How Are Allergies and Atopic Dermatitis Related?

Reviewed by: HU Medical Review Board | Last reviewed: December 2023 | Last updated: December 2023

Allergies and atopic dermatitis (eczema) often go hand in hand. But experts do not think one causes the other. Instead, shared risk factors and an increased exposure to certain allergens may lead to both.1,2

What are allergies?

Allergies come in several forms. They are often triggered by an allergen. Some allergens are foods. Common food allergens are peanuts (or other nuts), soy, and milk.3

Allergens also can occur in the environment, including pollen, dust, mold, and grass.
Allergies to things in the environment lead to seasonal hay fever. Another term for this is allergic rhinitis. Symptoms of hay fever include runny nose, watery eyes, sneezing, and coughing.1-4

Certain ingredients in soaps, dyes, jewelry, and fabrics can cause allergic contact reactions. Examples include chemicals added to household cleaners and certain metals, like nickel, used to make jewelry.1-4

The immune system and allergic reactions

An allergic reaction starts in the immune system. It is a complex process. The process involves proteins in the immune system called antibodies. The most common antibody involved is called immunoglobulin E (IgE). Other proteins called cytokines are involved in the allergic response too. Cytokines play a role in inflammation.1-3

Symptoms of allergic reactions can range from watery eyes to very itchy, full-body hives (urticaria). Severe allergic reactions that impact breathing and other organs can be life-threatening. This type of reaction is called anaphylaxis.3

Is eczema the same as allergies?

While eczema can cause itchy, red skin like an allergic reaction, it is not the same. One main feature of eczema is dry, weak skin. Another aspect of eczema is an overactive immune system response. Although the immune system is active in eczema flare-ups, a different set of inflammatory proteins is at play than in allergies.1,3,5

People with allergies often have higher levels of immune system cells called eosinophils. These cells are also involved in other health issues, like eosinophilic esophagitis (EoE). EoE is inflammation of the esophagus, the tube that connects the mouth to the stomach.1,6

It is possible for people with eczema to have higher levels of IgE too. However, this is not always related to their skin response. IgE levels can also vary greatly from person to person and are not related to how severe symptoms are.1,5

Eczema leading to allergies

Some experts believe that the weakened skin barrier in eczema makes it easier for allergens to enter the body. If a person has an irregular immune system response too, they may have a higher risk of developing an allergy. This process is called sensitization.1,4,5

On the other hand, some allergens may act as triggers for eczema symptoms. These flare-ups can be caused by food, chemical, or environmental allergens. Allergens affect different people differently. For example, babies are commonly more sensitive to food allergens. Kids over 5 years old and adults are more likely to be sensitive to allergens in the environment.1,4,7

Identifying and avoiding whatever triggers impact you can help manage your eczema symptoms.1,4,7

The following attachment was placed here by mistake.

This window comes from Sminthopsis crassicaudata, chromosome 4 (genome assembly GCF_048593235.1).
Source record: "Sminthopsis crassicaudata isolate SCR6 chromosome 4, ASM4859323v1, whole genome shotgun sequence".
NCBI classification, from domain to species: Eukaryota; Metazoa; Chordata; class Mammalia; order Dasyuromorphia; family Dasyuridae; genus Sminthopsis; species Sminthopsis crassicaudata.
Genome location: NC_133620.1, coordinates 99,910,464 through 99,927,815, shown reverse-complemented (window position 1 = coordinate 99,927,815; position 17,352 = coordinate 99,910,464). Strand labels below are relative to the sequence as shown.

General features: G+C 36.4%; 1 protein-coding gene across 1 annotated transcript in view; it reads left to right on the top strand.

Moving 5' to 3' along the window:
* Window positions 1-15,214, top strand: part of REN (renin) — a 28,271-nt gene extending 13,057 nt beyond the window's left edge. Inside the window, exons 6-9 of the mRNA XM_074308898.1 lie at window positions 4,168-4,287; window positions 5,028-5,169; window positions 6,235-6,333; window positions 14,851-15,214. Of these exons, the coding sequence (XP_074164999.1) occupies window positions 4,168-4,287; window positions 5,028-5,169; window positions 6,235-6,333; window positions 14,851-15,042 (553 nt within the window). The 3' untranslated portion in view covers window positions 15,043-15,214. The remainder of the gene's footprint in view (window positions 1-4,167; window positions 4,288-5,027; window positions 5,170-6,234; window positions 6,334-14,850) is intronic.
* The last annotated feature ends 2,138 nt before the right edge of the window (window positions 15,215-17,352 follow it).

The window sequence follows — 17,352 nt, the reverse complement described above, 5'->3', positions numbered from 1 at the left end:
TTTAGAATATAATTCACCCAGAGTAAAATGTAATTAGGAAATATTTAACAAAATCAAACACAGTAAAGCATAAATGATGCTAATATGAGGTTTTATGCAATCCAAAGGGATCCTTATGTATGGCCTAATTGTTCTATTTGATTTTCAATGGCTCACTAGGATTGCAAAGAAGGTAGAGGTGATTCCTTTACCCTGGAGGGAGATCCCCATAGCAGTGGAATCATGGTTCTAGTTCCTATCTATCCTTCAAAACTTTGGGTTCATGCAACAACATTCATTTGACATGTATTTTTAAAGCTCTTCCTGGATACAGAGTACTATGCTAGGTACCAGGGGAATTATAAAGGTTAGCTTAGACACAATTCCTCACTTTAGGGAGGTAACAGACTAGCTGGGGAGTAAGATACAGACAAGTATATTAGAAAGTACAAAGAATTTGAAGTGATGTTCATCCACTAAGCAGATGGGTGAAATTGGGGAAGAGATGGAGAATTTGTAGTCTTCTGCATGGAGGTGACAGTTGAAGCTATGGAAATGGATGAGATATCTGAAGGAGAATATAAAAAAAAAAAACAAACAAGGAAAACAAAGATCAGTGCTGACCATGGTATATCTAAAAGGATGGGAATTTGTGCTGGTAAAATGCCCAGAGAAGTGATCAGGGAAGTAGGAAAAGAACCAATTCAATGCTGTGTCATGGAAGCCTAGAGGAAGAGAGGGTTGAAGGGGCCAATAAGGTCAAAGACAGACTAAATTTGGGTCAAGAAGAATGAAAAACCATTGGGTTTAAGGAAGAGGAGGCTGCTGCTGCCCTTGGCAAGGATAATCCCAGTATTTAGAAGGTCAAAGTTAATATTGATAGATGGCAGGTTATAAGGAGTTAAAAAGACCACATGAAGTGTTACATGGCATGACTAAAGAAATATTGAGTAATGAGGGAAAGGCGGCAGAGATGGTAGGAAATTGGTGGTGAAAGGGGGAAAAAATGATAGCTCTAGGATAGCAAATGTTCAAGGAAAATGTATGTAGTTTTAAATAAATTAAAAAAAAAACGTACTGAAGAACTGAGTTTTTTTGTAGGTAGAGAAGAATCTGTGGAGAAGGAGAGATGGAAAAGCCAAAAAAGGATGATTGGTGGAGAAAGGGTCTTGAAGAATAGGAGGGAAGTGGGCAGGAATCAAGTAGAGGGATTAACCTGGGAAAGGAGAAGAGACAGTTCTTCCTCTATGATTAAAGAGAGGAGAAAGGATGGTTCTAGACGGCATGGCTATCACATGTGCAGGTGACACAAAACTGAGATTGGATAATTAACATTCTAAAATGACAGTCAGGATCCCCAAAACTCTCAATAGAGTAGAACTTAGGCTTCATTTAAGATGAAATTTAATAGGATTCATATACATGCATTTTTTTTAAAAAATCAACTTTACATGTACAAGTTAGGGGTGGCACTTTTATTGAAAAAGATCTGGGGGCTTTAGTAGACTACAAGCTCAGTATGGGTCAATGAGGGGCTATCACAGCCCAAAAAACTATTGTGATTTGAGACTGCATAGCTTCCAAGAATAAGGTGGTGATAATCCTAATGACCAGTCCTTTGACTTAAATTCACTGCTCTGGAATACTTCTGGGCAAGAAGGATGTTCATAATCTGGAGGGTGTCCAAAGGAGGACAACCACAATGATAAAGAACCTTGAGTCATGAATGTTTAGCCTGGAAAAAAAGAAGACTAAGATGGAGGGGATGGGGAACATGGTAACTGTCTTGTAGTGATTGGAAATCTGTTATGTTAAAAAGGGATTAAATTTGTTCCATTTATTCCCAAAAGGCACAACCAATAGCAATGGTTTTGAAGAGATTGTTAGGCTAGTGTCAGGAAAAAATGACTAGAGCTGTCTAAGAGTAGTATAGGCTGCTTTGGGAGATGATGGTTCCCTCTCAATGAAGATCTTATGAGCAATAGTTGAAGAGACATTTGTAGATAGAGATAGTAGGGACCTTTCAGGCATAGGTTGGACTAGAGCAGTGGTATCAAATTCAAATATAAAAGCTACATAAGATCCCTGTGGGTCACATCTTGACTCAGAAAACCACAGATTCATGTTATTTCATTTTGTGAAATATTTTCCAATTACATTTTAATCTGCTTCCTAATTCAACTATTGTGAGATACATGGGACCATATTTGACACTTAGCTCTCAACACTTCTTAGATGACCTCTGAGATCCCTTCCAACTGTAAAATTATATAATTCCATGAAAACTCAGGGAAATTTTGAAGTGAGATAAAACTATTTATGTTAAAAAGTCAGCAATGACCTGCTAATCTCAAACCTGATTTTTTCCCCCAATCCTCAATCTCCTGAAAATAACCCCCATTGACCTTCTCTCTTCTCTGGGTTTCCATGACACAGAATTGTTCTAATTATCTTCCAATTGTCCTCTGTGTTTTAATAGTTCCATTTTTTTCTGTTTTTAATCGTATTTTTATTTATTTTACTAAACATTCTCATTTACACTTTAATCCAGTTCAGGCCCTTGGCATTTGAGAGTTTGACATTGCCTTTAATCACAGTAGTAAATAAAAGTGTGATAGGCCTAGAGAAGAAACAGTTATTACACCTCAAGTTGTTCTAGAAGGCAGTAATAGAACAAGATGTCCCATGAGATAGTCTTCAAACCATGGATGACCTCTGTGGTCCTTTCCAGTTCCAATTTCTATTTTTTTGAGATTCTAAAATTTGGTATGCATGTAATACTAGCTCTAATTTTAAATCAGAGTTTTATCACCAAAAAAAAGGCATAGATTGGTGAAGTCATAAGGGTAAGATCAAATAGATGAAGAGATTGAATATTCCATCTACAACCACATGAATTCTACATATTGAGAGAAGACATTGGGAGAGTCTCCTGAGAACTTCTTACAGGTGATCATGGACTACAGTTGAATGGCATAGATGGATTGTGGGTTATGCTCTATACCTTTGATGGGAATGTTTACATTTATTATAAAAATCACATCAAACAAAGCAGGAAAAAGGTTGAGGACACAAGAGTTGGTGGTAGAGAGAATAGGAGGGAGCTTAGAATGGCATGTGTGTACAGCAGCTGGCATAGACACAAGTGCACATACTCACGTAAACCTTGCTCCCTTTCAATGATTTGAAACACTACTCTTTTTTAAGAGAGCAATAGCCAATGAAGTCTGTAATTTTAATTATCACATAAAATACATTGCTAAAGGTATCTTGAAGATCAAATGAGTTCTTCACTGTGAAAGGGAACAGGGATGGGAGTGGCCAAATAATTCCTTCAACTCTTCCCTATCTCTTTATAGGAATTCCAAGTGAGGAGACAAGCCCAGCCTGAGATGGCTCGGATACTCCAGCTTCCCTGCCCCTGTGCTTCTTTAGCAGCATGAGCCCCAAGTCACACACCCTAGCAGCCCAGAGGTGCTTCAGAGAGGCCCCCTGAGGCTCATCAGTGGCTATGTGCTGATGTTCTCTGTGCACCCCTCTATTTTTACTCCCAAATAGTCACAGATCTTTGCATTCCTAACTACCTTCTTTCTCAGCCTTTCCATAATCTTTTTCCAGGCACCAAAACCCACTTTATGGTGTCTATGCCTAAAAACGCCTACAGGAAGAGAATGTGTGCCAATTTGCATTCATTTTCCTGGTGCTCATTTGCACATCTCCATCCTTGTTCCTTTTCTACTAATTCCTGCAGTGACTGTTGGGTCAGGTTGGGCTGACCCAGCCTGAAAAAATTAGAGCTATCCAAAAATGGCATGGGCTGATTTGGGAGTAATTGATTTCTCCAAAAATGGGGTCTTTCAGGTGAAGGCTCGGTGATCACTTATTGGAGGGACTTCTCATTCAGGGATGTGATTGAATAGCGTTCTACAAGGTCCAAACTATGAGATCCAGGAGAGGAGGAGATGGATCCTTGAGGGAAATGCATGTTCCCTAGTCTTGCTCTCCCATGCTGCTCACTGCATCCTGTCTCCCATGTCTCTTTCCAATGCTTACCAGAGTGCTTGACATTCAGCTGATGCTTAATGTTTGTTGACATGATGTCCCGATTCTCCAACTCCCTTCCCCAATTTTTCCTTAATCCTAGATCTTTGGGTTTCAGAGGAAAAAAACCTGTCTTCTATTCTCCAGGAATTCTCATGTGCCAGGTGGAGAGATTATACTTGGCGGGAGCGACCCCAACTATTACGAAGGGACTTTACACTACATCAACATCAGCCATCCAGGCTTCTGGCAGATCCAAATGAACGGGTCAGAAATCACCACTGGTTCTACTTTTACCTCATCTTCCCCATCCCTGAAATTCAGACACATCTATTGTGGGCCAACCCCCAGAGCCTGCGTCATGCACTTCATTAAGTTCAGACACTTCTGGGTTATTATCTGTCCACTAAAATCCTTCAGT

What is the atopic march?

Eczema, allergies, and asthma are all called atopic conditions. The development of all 3 over a lifetime is called the "atopic march." These issues can arise in any order or at the same time. However, it is common for babies to develop eczema first and then allergies and asthma. As many as 80 percent of kids with eczema will have the atopic march.1,7

Diagnosing allergies

It is possible to be sensitized to an allergen without being allergic. It is also possible to have skin reactions that look like allergic reactions but are just irritation. A true allergy causes both symptoms and higher levels of IgE related to that specific allergen. IgE can be measured through blood tests. You and your doctor can track your clinical symptoms.1

Keeping a diary of reactions and potential allergens will help with diagnosis. Skin prick tests may also be useful. These tests involve exposing the skin to allergens and watching for a response. There is also a blood test available for allergies. But not all allergy tests are perfect. Some can lead to false positive results.1,7-9

For this reason, experts do not recommend allergy testing for all people with eczema. Testing may help identify a trigger when symptoms are present. They may also be valuable for people with more severe forms of eczema.1,7-9

Treating allergies

The best way to manage allergies varies. Some people may have mild symptoms during pollen season that respond to over-the-counter allergy drugs. Others may have severe reactions that require treatment by an allergist. An allergist is a doctor who specializes in allergies and the immune system.3,7,8

Some people may have such severe allergies that they need to carry an EpiPen with them. These are pen-like injectors that contain a drug called epinephrine to treat life-threatening anaphylaxis reactions. Other drugs or allergy shots may be helpful based on the specific allergen and reaction.3,7,8

For people with eczema, one of the best ways to prevent allergies from developing is to keep the skin barrier strong. Moisturizing with over-the-counter lotions or prescribed treatment creams can prevent dryness and cracking. This helps stop allergens from entering the body easily. Moisturizing is especially important for babies and young children before allergies have the chance to develop.4,7,8

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